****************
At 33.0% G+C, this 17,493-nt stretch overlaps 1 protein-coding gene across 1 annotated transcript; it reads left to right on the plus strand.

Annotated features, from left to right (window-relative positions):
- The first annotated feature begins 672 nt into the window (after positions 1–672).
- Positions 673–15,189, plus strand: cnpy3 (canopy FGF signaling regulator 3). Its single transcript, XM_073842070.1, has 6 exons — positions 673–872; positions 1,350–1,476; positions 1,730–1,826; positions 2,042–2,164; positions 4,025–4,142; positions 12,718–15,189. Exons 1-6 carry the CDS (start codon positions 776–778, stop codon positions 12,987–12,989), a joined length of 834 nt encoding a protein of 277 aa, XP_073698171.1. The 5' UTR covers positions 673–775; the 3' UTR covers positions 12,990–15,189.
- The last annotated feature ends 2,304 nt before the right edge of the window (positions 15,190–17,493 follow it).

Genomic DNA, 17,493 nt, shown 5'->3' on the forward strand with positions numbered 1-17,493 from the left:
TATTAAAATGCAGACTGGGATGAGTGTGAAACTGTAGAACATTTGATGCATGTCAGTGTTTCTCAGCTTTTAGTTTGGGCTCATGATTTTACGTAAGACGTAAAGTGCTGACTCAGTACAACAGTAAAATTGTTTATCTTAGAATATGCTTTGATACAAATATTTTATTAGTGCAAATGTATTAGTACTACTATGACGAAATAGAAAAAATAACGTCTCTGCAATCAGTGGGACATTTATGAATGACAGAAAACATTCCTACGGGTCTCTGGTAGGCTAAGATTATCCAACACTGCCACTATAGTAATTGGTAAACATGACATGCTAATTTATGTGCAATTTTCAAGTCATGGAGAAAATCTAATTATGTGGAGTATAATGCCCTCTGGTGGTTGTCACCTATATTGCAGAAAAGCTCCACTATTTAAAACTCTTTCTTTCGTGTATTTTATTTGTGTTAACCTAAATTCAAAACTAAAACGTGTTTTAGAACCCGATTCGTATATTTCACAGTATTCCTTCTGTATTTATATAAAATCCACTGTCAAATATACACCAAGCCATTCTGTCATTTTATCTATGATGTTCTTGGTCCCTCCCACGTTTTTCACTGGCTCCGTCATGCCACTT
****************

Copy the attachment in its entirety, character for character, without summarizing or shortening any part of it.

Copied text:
At 33.0% G+C, this 17,493-nt stretch overlaps 1 protein-coding gene across 1 annotated transcript; it reads left to right on the plus strand.

Annotated features, from left to right (window-relative positions):
- The first annotated feature begins 672 nt into the window (after positions 1–672).
- Positions 673–15,189, plus strand: cnpy3 (canopy FGF signaling regulator 3). Its single transcript, XM_073842070.1, has 6 exons — positions 673–872; positions 1,350–1,476; positions 1,730–1,826; positions 2,042–2,164; positions 4,025–4,142; positions 12,718–15,189. Exons 1-6 carry the CDS (start codon positions 776–778, stop codon positions 12,987–12,989), a joined length of 834 nt encoding a protein of 277 aa, XP_073698171.1. The 5' UTR covers positions 673–775; the 3' UTR covers positions 12,990–15,189.
- The last annotated feature ends 2,304 nt before the right edge of the window (positions 15,190–17,493 follow it).

Genomic DNA, 17,493 nt, shown 5'->3' on the forward strand with positions numbered 1-17,493 from the left:
TATTAAAATGCAGACTGGGATGAGTGTGAAACTGTAGAACATTTGATGCATGTCAGTGTTTCTCAGCTTTTAGTTTGGGCTCATGATTTTACGTAAGACGTAAAGTGCTGACTCAGTACAACAGTAAAATTGTTTATCTTAGAATATGCTTTGATACAAATATTTTATTAGTGCAAATGTATTAGTACTACTATGACGAAATAGAAAAAATAACGTCTCTGCAATCAGTGGGACATTTATGAATGACAGAAAACATTCCTACGGGTCTCTGGTAGGCTAAGATTATCCAACACTGCCACTATAGTAATTGGTAAACATGACATGCTAATTTATGTGCAATTTTCAAGTCATGGAGAAAATCTAATTATGTGGAGTATAATGCCCTCTGGTGGTTGTCACCTATATTGCAGAAAAGCTCCACTATTTAAAACTCTTTCTTTCGTGTATTTTATTTGTGTTAACCTAAATTCAAAACTAAAACGTGTTTTAGAACCCGATTCGTATATTTCACAGTATTCCTTCTGTATTTATATAAAATCCACTGTCAAATATACACCAAGCCATTCTGTCATTTTATCTATGATGTTCTTGGTCCCTCCCACGTTTTTCACTGGCTCCGTCATGCCACTT